Morrison is encouraged that the Ram 1500 has the highest conquest-to-defection ratio among Ram pickups to date. The new truck is bringing new customers in and the features are keeping them around.

How long will Ram keep selling the Ram Classic?

There are no plans to stop selling the previous-gen Classic yet, and Ram still has a few tricks up its sleeve, like the addition of a $37,040 2019 Ram 1500 Classic Warlock, a limited edition throwback that pays homage to the Dodge Warlock pickup of the late ’70s. The new Warlock sells at a popular price point, about $6,000 less than a new Ram, and has become important for government and fleet sales.

Is Ram working on an electric pickup?

Ram 1500 has standard eTorque on V-6s, and the mild hybrid tech is offered on one of the variants of the Hemi V-8, improving torque, increasing fuel efficiency by 2 mpg, and giving the truck 12,000 pounds of towing capability. As for a pure electric pickup? “I can’t talk about the future,” Morrison says.

How is development coming on a compact or midsize pickup?

A smaller pickup is in FCA’s five-year plan, but Morrison won’t spill any details. On the recent first-quarter earnings call, however, CEO Mike Manley stressed the importance of getting a midsize truck for the Ram brand. But as has been the refrain for the many years that FCA has tried to get a smaller truck on the market, the automaker is struggling with what platform to put it on. Although sharing with the Jeep Gladiator would seem logical, that is not necessarily the route Ram will take. “Being able to find a cost-effective platform in a region where we can build it with low cost and it still being applicable in the market is what they’re struggling with at the moment,” Manley told analysts and media on the call.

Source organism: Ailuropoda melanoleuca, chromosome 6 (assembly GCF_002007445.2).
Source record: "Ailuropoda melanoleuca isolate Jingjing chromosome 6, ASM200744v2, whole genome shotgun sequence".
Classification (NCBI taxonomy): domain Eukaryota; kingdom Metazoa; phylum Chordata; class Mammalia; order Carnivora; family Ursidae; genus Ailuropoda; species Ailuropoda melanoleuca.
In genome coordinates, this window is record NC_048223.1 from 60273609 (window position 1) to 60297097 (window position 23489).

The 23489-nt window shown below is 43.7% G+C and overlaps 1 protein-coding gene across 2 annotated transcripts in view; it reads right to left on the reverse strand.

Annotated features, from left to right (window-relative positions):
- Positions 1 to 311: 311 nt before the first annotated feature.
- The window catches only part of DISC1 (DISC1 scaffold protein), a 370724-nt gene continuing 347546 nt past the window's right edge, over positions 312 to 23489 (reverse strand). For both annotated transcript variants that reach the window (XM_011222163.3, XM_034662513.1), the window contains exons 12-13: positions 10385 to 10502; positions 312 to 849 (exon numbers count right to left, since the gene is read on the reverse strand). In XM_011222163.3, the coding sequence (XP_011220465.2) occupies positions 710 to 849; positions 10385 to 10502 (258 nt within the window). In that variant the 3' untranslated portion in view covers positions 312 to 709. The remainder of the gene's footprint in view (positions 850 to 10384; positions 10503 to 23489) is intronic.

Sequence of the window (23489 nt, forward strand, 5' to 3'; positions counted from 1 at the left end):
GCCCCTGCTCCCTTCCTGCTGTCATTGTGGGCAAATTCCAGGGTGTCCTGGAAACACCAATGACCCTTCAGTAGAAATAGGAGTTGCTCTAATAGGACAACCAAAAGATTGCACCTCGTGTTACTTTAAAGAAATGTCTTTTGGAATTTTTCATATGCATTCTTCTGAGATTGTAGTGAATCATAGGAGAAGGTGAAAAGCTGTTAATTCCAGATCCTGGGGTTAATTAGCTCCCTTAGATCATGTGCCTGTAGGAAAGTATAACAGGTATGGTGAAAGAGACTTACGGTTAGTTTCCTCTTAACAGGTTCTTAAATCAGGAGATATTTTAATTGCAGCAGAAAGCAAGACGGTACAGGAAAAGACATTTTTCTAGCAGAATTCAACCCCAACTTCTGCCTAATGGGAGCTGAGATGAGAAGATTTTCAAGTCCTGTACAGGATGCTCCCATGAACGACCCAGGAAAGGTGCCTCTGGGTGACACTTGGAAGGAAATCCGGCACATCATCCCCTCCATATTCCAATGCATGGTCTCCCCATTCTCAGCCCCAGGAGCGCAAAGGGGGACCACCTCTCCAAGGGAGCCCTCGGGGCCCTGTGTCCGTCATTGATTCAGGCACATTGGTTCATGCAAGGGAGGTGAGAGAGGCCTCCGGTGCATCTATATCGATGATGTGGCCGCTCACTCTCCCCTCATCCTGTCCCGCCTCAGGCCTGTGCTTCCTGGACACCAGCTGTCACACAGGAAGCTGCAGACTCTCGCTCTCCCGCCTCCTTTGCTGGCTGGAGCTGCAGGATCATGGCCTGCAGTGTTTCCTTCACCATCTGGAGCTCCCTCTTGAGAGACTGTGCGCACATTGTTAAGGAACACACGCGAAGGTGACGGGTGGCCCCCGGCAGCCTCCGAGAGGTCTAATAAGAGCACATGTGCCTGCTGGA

The post The 1,000-Pound Ambition That Became a Real Torque Number For The Ram 3500 appeared first on Motortrend.